So, with the help of the analogies mentioned above, we can reason that the shift in focus of the scientific community from genomics to proteomics is mainly due to the fact that biological functions are carried out, not by DNA or genes, but by proteins and (although much less frequently than by proteins) by RNA molecules. For medical and other practical purposes, it is more important to acquire information on the proteome rather than the genome. This, of course, is not to suggest underestimating the importance of the genome. The genome preserves its significance as the origin and source of genetic information. It is just not as beneficial to think about the genome without looking at the final product, that is the proteome.
The completion of the rough draft of the Human Genome Project in 2000 marked the end of the Genetic Era and paved the way to the Genomic Era. The breakthroughs that have taken place since this cornerstone event have been breathtaking, awe-inspiring and maybe even hard to catch up with. The Genomic Era had given birth to different fields in a span of few years, and the biological scientific community has had to shift its focus from genomics to proteomics even without having sorted out the puzzles of the genome. The advent of the "-omics craze" was probably a by-product of this shift because suddenly each sub-field of molecular biology had to adapt a holistic approach in its explorations. Investigating a single entity, whether it be a gene or a protein or another molecule, quickly became stigmatized as "obsolete."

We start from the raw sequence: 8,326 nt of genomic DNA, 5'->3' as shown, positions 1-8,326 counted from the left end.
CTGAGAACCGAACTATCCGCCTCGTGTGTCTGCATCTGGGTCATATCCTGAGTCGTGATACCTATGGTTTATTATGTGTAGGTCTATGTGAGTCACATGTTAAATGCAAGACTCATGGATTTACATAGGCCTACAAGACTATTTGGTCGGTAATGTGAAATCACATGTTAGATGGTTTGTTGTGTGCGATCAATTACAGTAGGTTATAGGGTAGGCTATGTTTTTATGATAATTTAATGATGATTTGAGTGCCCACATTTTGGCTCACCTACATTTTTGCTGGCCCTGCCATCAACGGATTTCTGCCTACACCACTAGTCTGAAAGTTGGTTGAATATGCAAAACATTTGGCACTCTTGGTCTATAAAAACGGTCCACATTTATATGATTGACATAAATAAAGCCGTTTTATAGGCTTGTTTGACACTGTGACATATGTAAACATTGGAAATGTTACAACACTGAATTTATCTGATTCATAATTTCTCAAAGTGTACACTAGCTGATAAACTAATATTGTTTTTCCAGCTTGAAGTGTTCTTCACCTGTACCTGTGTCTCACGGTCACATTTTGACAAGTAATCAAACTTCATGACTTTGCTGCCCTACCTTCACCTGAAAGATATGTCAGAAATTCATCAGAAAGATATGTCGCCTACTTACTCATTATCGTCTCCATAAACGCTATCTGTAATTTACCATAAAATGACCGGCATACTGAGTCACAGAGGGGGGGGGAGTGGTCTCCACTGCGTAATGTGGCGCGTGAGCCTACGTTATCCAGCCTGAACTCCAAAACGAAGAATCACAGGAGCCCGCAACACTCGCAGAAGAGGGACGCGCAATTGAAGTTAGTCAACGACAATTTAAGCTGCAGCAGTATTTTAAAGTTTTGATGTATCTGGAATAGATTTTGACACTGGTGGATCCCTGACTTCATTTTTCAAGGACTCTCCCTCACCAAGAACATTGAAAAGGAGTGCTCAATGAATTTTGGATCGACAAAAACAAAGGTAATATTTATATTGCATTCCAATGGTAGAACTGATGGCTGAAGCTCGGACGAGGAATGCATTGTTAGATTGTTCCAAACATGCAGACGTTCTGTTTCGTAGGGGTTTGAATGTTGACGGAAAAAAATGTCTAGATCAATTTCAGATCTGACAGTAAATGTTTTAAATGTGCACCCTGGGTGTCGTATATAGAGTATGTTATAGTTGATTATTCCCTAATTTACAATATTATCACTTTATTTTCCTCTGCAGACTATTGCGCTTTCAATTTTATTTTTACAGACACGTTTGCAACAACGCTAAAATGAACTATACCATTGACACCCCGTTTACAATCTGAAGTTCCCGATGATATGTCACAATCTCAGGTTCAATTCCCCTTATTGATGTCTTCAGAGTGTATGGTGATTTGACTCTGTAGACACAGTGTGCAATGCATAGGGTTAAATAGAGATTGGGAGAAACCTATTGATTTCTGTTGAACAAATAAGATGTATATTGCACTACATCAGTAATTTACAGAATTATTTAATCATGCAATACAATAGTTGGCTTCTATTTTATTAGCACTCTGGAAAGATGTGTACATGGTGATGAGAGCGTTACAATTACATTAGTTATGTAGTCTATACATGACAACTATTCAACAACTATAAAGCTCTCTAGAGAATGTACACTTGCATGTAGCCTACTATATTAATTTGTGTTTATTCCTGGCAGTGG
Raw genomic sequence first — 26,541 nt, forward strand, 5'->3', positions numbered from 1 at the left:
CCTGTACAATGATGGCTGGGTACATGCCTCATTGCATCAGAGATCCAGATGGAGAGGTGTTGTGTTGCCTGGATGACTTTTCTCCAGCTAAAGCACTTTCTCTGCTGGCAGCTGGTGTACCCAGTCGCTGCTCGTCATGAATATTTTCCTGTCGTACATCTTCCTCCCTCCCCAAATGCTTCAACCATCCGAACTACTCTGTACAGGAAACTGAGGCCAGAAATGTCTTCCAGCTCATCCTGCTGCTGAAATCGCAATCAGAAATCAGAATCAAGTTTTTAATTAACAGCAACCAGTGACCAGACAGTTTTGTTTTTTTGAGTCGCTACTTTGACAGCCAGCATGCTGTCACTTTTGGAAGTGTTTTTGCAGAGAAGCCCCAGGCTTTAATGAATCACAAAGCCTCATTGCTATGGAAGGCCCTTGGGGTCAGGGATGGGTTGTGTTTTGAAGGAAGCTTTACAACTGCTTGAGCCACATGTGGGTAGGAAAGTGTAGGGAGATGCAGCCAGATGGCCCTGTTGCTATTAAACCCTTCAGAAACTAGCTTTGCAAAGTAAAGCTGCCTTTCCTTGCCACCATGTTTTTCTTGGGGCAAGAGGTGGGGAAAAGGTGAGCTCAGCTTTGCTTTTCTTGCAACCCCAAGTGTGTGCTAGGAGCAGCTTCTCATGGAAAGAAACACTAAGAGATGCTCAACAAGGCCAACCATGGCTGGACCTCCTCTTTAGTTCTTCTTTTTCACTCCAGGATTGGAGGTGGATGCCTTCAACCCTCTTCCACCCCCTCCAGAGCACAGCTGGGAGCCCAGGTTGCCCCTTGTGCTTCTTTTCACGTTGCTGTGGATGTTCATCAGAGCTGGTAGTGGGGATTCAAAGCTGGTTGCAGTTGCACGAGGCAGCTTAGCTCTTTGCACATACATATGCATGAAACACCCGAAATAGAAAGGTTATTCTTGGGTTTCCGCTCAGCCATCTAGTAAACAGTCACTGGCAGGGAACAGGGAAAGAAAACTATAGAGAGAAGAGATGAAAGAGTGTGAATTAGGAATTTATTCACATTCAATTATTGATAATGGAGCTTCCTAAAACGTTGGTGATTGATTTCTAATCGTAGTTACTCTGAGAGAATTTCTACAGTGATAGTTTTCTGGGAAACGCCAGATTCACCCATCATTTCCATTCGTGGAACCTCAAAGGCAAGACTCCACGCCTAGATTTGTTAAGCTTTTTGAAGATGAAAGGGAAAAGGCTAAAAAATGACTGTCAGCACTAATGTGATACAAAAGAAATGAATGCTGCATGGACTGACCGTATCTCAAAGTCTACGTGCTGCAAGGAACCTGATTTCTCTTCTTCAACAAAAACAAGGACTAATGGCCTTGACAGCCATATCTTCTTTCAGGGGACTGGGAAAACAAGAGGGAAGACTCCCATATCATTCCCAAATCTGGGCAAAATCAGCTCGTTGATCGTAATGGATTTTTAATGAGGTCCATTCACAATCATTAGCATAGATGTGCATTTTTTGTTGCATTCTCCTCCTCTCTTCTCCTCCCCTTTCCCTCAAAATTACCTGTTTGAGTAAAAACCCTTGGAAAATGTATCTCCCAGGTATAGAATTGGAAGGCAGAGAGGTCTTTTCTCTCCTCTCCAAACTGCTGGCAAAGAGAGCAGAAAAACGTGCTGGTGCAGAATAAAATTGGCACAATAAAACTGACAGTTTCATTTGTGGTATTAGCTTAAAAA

This transition to a holistic approach has resulted in the interaction of biologists with scientists from quantitative fields such as mathematics, statistics and computer science. These interactions gave rise to truly interdisciplinary research fields such as systems biology, synthetic biology and computational biology. More and more scientists today believe that competence in the future will rely on incorporating expertise from these different fields. With each new discovery, realizing the level of complexity and the intricacy in the design of our body leaves us in true awe. Moreover, these discoveries only make it easier for us to grasp how little we know about the miraculous design of biological systems. On the other hand, this awareness makes us even more motivated to delve into scientific efforts because understanding the science behind creation takes us directly to the understanding of our Creator.
Jason Newfoundland is a PhD candidate in Bioinformatics at University of Michigan.